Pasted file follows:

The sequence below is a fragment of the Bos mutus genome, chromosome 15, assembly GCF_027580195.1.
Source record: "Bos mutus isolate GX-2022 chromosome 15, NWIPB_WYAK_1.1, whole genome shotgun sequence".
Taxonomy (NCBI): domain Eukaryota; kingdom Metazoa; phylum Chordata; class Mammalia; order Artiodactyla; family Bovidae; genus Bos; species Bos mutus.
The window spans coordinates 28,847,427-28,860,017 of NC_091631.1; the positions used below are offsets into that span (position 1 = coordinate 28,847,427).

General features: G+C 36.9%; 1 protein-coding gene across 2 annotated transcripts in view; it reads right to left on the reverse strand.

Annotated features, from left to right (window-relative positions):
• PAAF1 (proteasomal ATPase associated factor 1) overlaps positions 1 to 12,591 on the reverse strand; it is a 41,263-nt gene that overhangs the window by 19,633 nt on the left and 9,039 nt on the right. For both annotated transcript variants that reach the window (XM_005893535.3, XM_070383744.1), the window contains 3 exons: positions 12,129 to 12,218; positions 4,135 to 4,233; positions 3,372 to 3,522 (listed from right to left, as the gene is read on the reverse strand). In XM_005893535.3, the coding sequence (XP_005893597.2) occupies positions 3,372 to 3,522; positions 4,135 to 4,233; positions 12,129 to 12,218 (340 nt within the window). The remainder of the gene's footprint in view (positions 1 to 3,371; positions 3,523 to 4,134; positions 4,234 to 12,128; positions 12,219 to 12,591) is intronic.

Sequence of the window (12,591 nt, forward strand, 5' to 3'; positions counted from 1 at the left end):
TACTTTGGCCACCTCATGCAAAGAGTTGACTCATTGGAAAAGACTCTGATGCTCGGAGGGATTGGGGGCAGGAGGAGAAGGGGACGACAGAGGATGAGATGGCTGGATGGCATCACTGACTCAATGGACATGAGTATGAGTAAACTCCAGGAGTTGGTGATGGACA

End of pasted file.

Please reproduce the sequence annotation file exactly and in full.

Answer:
The sequence below is a fragment of the Bos mutus genome, chromosome 15, assembly GCF_027580195.1.
Source record: "Bos mutus isolate GX-2022 chromosome 15, NWIPB_WYAK_1.1, whole genome shotgun sequence".
Taxonomy (NCBI): domain Eukaryota; kingdom Metazoa; phylum Chordata; class Mammalia; order Artiodactyla; family Bovidae; genus Bos; species Bos mutus.
The window spans coordinates 28,847,427-28,860,017 of NC_091631.1; the positions used below are offsets into that span (position 1 = coordinate 28,847,427).

General features: G+C 36.9%; 1 protein-coding gene across 2 annotated transcripts in view; it reads right to left on the reverse strand.

Annotated features, from left to right (window-relative positions):
• PAAF1 (proteasomal ATPase associated factor 1) overlaps positions 1 to 12,591 on the reverse strand; it is a 41,263-nt gene that overhangs the window by 19,633 nt on the left and 9,039 nt on the right. For both annotated transcript variants that reach the window (XM_005893535.3, XM_070383744.1), the window contains 3 exons: positions 12,129 to 12,218; positions 4,135 to 4,233; positions 3,372 to 3,522 (listed from right to left, as the gene is read on the reverse strand). In XM_005893535.3, the coding sequence (XP_005893597.2) occupies positions 3,372 to 3,522; positions 4,135 to 4,233; positions 12,129 to 12,218 (340 nt within the window). The remainder of the gene's footprint in view (positions 1 to 3,371; positions 3,523 to 4,134; positions 4,234 to 12,128; positions 12,219 to 12,591) is intronic.

Sequence of the window (12,591 nt, forward strand, 5' to 3'; positions counted from 1 at the left end):
TACTTTGGCCACCTCATGCAAAGAGTTGACTCATTGGAAAAGACTCTGATGCTCGGAGGGATTGGGGGCAGGAGGAGAAGGGGACGACAGAGGATGAGATGGCTGGATGGCATCACTGACTCAATGGACATGAGTATGAGTAAACTCCAGGAGTTGGTGATGGACA